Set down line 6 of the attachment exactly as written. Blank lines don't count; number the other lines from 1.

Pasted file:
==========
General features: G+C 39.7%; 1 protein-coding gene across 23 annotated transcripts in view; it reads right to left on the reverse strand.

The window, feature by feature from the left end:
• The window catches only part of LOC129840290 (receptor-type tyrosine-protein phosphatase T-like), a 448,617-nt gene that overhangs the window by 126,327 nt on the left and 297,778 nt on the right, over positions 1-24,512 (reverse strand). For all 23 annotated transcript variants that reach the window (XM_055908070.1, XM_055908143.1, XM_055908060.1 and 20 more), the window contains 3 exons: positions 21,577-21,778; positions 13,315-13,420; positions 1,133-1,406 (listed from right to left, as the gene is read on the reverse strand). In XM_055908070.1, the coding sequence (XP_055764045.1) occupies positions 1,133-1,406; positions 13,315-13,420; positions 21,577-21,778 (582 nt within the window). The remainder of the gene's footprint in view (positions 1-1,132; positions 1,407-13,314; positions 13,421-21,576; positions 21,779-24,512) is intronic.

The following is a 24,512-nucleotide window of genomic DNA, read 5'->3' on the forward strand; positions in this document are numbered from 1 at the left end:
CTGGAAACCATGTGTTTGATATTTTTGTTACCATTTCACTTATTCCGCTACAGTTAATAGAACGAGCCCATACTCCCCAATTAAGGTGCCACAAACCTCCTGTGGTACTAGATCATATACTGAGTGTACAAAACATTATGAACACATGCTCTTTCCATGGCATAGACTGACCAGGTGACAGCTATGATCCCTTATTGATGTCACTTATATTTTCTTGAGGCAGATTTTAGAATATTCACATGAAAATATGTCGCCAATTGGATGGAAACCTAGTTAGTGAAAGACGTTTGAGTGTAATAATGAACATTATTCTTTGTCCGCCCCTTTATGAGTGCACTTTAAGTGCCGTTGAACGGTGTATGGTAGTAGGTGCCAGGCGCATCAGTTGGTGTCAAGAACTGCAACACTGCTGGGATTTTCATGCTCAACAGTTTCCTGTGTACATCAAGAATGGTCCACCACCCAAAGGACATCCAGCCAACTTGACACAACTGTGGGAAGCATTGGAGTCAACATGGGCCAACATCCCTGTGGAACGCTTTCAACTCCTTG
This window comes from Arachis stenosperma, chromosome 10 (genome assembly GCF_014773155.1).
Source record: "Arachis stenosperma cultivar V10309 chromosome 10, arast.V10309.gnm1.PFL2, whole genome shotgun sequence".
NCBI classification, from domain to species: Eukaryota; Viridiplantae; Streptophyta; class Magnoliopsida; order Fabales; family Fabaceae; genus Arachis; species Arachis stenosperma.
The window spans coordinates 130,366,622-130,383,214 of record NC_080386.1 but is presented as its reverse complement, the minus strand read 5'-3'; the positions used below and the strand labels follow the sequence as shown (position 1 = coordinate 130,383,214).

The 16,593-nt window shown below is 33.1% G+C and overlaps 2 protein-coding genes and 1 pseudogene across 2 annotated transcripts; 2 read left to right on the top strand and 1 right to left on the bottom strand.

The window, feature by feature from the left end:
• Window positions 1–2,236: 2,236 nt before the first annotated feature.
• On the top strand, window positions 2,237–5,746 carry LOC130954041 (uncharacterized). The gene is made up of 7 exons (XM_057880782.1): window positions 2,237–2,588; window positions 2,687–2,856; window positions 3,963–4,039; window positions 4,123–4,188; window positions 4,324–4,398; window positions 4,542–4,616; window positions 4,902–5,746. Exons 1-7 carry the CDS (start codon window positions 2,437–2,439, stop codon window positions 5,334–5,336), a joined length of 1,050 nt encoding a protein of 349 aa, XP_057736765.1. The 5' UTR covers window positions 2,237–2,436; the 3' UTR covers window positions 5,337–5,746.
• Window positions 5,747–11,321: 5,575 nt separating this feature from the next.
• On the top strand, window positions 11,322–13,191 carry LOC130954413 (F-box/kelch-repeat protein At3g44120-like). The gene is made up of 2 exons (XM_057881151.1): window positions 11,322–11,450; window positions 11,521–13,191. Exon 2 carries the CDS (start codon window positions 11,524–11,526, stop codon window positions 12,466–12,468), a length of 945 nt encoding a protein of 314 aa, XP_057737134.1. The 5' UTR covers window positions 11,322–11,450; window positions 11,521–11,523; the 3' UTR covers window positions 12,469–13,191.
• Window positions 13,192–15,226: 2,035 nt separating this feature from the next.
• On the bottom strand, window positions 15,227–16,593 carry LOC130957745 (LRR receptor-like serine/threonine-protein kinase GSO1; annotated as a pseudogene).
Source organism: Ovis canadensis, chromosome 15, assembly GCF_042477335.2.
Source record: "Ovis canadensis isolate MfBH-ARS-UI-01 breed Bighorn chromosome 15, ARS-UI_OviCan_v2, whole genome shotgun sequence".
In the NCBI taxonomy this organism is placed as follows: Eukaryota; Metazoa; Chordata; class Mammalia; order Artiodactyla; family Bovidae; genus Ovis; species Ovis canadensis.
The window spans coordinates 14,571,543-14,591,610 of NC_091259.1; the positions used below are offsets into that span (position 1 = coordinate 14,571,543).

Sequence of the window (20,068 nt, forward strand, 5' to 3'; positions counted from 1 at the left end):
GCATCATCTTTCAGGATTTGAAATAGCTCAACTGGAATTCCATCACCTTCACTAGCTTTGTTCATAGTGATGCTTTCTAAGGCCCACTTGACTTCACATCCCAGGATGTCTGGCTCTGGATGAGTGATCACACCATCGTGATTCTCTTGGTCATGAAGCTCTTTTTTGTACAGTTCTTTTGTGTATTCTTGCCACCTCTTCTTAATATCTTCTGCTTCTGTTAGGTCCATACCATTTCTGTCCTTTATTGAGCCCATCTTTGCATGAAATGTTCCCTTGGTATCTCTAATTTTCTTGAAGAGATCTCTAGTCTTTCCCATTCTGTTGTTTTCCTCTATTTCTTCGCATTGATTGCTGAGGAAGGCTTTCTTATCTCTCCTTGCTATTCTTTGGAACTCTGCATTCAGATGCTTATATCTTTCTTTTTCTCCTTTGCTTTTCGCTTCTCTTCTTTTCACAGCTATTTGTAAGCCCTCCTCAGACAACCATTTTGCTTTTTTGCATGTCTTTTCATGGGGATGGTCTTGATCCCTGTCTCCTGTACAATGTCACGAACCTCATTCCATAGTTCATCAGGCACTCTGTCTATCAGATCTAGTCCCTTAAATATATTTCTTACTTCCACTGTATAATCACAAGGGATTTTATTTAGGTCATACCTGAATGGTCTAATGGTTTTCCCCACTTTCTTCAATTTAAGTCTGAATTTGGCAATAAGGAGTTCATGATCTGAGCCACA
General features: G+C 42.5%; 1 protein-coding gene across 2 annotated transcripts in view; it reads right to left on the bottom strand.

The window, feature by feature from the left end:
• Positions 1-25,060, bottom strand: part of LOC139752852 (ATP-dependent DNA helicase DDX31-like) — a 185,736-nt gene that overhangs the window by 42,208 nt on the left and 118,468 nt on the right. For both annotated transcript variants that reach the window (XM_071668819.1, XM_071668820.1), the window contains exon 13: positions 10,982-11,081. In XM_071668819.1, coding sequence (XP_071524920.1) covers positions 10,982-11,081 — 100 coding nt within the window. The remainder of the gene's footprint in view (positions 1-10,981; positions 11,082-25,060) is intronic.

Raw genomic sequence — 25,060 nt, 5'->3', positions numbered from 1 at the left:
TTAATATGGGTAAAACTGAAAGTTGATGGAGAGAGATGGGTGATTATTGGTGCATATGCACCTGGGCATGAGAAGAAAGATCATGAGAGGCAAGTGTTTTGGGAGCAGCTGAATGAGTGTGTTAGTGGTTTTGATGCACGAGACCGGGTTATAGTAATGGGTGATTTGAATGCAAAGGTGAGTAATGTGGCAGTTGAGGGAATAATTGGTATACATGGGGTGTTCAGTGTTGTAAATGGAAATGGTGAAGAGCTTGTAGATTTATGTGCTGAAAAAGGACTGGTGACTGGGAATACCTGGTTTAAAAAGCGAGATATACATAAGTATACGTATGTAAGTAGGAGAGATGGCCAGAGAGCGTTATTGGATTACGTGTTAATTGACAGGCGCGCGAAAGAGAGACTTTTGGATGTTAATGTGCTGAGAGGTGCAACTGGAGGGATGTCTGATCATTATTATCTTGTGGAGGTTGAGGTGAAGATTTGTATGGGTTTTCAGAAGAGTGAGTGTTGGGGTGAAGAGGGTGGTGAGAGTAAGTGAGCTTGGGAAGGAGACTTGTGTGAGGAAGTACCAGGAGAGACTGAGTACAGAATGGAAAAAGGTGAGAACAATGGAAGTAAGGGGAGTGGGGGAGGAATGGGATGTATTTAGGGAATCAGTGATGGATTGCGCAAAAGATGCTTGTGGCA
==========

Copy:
This window comes from Arachis stenosperma, chromosome 10 (genome assembly GCF_014773155.1).